Saturday, February 2, 2013

The Anglican Church: Nice

One of the most meditative or mood provoking spaces open to the public in Nice is the Anglican Church on Rue de la Buffa.

This is one of the few churches still open all week to those who want to pass some time alone, in meditation or prayer.

While waiting for an appointment today I stopped by the sanctuary for 40 minutes or so to take in the stillness and listen to the recorded medieval chants being played.

As you can see from the picture from their site and my photo here, this is a traditional church.  It has  just been completely restored as an historic Nicoise site... having been built between 1860-1862. And they did a beautiful job. You can read about the restoration in the narthex. 

  There are three different styles of stained glass windows in the church and they date from different periods.   The windows above the Altar were added in 1920  and  were made in te famous Atelier Lorin at Chartres  They depict the Agony in the garden, the Crucifixion and the Entombment. 

 But the most charming windows for me are on the south side.  Their jewel colors speak to me even more than the stories they describe.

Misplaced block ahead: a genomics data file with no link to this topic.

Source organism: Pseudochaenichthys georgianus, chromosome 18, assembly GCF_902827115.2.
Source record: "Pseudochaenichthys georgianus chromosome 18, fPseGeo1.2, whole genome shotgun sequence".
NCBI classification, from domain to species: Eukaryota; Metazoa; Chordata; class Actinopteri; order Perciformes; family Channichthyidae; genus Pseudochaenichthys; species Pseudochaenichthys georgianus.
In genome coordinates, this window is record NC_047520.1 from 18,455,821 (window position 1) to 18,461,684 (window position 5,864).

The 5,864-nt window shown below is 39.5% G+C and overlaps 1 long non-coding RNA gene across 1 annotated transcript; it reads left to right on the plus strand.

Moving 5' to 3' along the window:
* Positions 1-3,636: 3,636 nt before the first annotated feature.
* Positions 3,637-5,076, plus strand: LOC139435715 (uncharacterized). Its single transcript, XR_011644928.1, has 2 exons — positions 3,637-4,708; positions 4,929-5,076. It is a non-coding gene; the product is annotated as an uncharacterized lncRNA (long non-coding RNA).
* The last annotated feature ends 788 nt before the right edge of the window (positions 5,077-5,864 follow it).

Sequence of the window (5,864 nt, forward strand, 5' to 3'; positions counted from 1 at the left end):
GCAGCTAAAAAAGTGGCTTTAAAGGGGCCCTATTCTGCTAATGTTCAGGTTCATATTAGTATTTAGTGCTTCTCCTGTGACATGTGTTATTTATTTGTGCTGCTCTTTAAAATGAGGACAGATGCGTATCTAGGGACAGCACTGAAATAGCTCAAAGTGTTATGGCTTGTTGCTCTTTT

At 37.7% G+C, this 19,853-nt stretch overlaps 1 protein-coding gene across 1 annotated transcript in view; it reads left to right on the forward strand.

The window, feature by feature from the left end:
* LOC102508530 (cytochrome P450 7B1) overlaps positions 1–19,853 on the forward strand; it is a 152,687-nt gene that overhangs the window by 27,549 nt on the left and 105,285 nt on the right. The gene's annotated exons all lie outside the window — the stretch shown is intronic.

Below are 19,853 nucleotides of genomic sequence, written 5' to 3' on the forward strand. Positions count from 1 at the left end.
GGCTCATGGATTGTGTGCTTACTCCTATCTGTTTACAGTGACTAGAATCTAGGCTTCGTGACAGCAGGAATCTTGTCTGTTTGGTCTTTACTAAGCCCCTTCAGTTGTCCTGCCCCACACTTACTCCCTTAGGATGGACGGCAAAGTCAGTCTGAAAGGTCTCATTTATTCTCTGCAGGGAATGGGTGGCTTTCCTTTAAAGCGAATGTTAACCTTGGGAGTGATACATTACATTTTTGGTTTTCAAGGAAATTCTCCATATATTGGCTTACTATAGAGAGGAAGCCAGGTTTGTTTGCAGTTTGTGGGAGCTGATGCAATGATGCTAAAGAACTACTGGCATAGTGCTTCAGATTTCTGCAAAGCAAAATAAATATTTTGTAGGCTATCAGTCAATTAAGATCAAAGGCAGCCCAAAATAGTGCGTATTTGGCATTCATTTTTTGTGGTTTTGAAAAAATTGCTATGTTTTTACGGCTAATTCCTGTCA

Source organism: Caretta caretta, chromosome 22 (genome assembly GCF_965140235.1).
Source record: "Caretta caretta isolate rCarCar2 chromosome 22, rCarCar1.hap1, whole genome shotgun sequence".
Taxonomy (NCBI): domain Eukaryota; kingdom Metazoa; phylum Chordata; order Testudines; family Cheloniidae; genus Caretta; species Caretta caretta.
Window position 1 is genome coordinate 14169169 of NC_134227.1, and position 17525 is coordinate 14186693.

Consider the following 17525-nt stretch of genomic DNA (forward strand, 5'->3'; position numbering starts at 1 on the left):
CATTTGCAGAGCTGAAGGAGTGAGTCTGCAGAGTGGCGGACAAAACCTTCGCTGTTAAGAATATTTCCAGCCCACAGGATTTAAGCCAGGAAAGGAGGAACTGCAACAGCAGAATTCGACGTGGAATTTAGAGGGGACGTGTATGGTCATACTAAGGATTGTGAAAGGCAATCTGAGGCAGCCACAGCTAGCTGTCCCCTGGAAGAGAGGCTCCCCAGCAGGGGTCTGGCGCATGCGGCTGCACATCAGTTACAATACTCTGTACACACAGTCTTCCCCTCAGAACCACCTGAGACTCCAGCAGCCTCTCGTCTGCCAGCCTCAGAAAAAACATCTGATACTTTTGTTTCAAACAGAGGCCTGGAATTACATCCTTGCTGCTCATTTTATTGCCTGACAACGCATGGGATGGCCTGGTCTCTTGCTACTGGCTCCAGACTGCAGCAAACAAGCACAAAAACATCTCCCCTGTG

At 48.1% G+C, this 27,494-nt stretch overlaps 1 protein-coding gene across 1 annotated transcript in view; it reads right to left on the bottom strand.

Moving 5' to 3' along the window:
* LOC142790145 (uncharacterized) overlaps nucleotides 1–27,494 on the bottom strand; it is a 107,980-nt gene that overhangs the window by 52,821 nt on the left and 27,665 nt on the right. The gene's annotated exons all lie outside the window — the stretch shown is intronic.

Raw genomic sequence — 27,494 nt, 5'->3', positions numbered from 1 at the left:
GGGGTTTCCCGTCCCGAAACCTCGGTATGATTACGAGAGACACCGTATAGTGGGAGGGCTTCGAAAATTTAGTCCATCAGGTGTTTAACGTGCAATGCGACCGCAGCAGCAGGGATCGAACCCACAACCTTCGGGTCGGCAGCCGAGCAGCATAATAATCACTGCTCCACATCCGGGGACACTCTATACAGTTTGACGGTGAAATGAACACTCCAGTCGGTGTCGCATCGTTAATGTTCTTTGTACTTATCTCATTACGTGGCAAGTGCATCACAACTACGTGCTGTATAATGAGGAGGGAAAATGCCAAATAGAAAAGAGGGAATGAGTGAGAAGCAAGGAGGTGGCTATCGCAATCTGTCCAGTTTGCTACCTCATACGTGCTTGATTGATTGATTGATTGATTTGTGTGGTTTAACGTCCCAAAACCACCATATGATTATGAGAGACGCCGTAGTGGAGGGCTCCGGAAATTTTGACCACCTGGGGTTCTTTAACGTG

Today I was not alone in the space.  The first visitor who entered was a 30ish man dressed in ragged jeans and Tee shirt, perhaps from one of the Eastern bloc countries.  He carried a tall, open can of beer.  He glanced at me and proceeded a few seats farther where he seated himself and began fiddling with the contents of his pockets. He did not appear to interact with his surroundings and after about 10 minutes and a few more sips of beer, he left.

The second visitor entered through a side door with a battered briefcase a few minutes later.  He was a man in his 60s , difficult to guess his nationality.  He came into the space and walked a careful , well memorized circuit. He crossed to the Altar and ritualistically touched the brass eagle lectern and the stone corner near the organ cage. 
 His routine seemed choreographed, with lots of hands-on caresses of objects and stone.  After several rounds, where he seemed even to blow out some votive candles,  he crossed to a selected pew near the back and removed his jacket. 

 Then surprising me, he passed within a meter of my pew to a table  where he slowly and meticulously folded his jacket into a rectangle, all the while ignoring my presence.
Thus satisfied , he returned to his selected pew and lay the jacket carefully like a pillow and stretched out for a nap.
During this visit,  all the emotions from suspicion to sympathy, amazement and amusement passed through my clearing center. 
 I got to take a look at my judgment process.  

That is what churches do to me .....  bring on conflicting sensations...
and perhaps that is as good a reason as any for their existence.  

Some are really wonderful to sit in.   I keep coming back to sit in this one. 


  1. Reminds me of the great poem by Philip Larkin:
    Church Going

    Once I am sure there's nothing going on
    I step inside, letting the door thud shut.
    Another church: matting, seats, and stone,
    And little books; sprawlings of flowers, cut